As we have seen in the debate over spring 2021 state testing, it can be tempting to align oneself with such people when their views temporarily align with yours on a specific issue. Any victory gained through such alliances, however, is destined to by pyrrhic.
This is Where our Worlds Collide
More dangerous than external threats, are the internal disagreements, fueled by misunderstandings, misconceptions, and miscommunication regarding tests and testing (e.g., use, utility, and consequences) that have clouded the field. Misunderstanding, misconception, and miscommunication are likely only to increase as fairness, which the joint Standards concede “has no single technical meaning and is used in many different ways in public discourse” is set to become the predominant validity concern in the impending debate.
These disagreements regarding tests and testing are more than merely semantic and academic. At their very core, arguments about tests have a measurement solution and arguments about testing do not.
Consider these two questions about the tests, testing, and the performance of Black students (or substitute any other subgroup of students):
- Does a test, or test score, support the intended (or even likely) claims or inferences about the performance of Black students?
- Should testing not be used for a specified purpose, even if the claims or inferences about the performance of Black students are fully supported?
I am not saying that one question is more important. I am not even arguing in this post that individuals or certain organizations will not, or should not, have an interest in both types of questions. I am arguing that they are distinct questions that address different problems with different set of assumptions and are approached using different techniques.
Recent history has demonstrated how counterproductive it is when the distinctions between questions such as these become blurred.
You Have to Start Looking at the World in a New Way
One of the thornier time-twisting paradoxes of Tenet is the “temporal pincer” where teams wage their fight simultaneously, one moving forward from the past and one moving backward (literally) from the future, each team learning from the experiences of the other.
We may not be able to learn from the future in the same way the Protagonist does and it isn’t even clear we can learn from the past. The future, or at least the future consequences of our decisions, however, is not as much of a black box as we might like to think. Although we have often been caught off guard or unprepared, most of the consequences of our decisions regarding large-scale tests and testing over the past three decades have been eminently predictable – even to socially awkward psychometricians, certainly to more general educational measurement specialists.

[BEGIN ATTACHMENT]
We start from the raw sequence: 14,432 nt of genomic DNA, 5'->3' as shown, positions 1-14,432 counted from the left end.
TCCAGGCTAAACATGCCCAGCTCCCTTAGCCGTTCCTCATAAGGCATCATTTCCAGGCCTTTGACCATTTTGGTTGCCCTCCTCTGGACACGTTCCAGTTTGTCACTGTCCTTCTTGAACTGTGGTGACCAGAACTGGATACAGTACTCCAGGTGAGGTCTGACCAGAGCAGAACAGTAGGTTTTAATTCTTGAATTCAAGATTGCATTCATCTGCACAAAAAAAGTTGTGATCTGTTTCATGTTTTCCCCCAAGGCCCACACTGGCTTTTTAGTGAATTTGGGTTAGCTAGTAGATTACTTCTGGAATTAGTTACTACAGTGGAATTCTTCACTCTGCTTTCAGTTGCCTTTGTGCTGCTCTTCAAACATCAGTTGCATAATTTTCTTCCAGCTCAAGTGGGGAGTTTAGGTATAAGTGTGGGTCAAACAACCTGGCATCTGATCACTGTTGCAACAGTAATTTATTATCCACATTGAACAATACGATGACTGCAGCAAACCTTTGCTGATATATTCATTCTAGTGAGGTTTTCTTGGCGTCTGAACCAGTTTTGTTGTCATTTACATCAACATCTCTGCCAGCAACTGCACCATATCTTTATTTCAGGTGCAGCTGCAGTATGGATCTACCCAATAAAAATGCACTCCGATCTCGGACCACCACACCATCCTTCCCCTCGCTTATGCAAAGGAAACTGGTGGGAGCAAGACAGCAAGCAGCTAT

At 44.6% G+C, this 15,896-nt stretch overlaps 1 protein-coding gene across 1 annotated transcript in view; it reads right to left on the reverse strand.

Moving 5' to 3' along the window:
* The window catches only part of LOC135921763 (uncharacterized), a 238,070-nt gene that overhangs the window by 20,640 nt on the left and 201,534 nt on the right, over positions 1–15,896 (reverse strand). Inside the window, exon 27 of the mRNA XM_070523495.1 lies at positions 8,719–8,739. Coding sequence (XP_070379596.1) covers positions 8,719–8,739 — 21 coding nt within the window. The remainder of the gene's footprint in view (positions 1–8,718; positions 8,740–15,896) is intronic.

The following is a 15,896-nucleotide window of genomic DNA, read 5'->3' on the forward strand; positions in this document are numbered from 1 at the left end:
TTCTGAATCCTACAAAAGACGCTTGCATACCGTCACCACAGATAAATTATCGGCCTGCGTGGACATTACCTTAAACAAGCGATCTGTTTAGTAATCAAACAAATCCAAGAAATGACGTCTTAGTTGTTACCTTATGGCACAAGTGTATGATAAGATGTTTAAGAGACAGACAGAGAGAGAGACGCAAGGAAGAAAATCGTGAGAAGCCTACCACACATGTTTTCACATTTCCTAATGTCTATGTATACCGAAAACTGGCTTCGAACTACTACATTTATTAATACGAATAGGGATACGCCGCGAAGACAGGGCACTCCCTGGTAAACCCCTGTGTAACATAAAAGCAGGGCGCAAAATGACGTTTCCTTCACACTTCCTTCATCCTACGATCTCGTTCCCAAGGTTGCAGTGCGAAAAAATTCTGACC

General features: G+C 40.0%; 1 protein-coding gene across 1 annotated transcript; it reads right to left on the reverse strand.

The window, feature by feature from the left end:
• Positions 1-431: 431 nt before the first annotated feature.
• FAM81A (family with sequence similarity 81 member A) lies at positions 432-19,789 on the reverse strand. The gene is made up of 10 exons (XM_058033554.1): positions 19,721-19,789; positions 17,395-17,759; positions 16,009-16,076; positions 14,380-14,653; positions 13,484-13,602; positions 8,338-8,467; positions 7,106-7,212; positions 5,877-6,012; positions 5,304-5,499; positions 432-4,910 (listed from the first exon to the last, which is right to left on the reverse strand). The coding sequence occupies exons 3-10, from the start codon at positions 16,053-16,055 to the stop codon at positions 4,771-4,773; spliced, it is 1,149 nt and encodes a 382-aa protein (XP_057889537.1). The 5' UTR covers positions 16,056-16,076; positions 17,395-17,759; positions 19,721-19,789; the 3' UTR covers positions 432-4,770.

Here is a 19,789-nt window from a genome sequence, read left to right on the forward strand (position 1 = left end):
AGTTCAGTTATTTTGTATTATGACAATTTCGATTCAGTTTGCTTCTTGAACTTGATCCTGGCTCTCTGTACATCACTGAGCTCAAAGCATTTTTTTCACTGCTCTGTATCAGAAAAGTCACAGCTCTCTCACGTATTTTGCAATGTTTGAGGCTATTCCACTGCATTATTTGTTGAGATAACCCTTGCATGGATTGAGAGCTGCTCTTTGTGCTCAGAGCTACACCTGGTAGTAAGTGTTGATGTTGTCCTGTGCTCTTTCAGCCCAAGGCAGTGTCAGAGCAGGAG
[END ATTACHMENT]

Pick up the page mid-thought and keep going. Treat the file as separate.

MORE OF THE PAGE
As measurement professionals, however, we have not been a group inclined to take the long view. To a degree, this has served us well in our work with policymakers, who all too often also are focused on putting out the fire in front of them or on finding the short-term solution that can be implemented within their ever-decreasing tenure.
The way that we look at the present and the future has to change.
We also have to be very careful about the way that we look at our past.
Tenet cites the Grandfather Paradox, but any story involving time travel warns of the unknown, unpredictable, and potentially far-reaching effects of “erasing” the past (see Back to the Future, Harry Potter, Quantum Leap). Nihilistically tearing asunder the foundation of our field, no matter how sandy the ground on which that foundation has been laid, is an action that will have consequences – again eminently predictable consequences.
There will be many who are fine with those consequences, but be sure that you know what problem they are trying to solve. It may not be the same problem that you are trying to solve.
Bold I’m Fine With, I Was Afraid You Were Going to Say Nuts
Early in my career, I signed on to be part of KIRIS and the Vermont Portfolio Project, so you may make a solid case that I am fine with both bold and nuts. For the sake of argument, however, let’s agree to say bold. I know that we are on the cusp of a new era of boldness in large-scale testing. Well-respected psychometricians and measurement specialists are ready to boldly lead large-scale testing to places where no woman has gone before (and where few men have thought of going).
That future can only happen, however, if we take actions now to ensure that there is a future for large-scale testing. This can be the end of large-scale testing or a new beginning.
My choice: “I’ll See You in The Beginning, Friend.”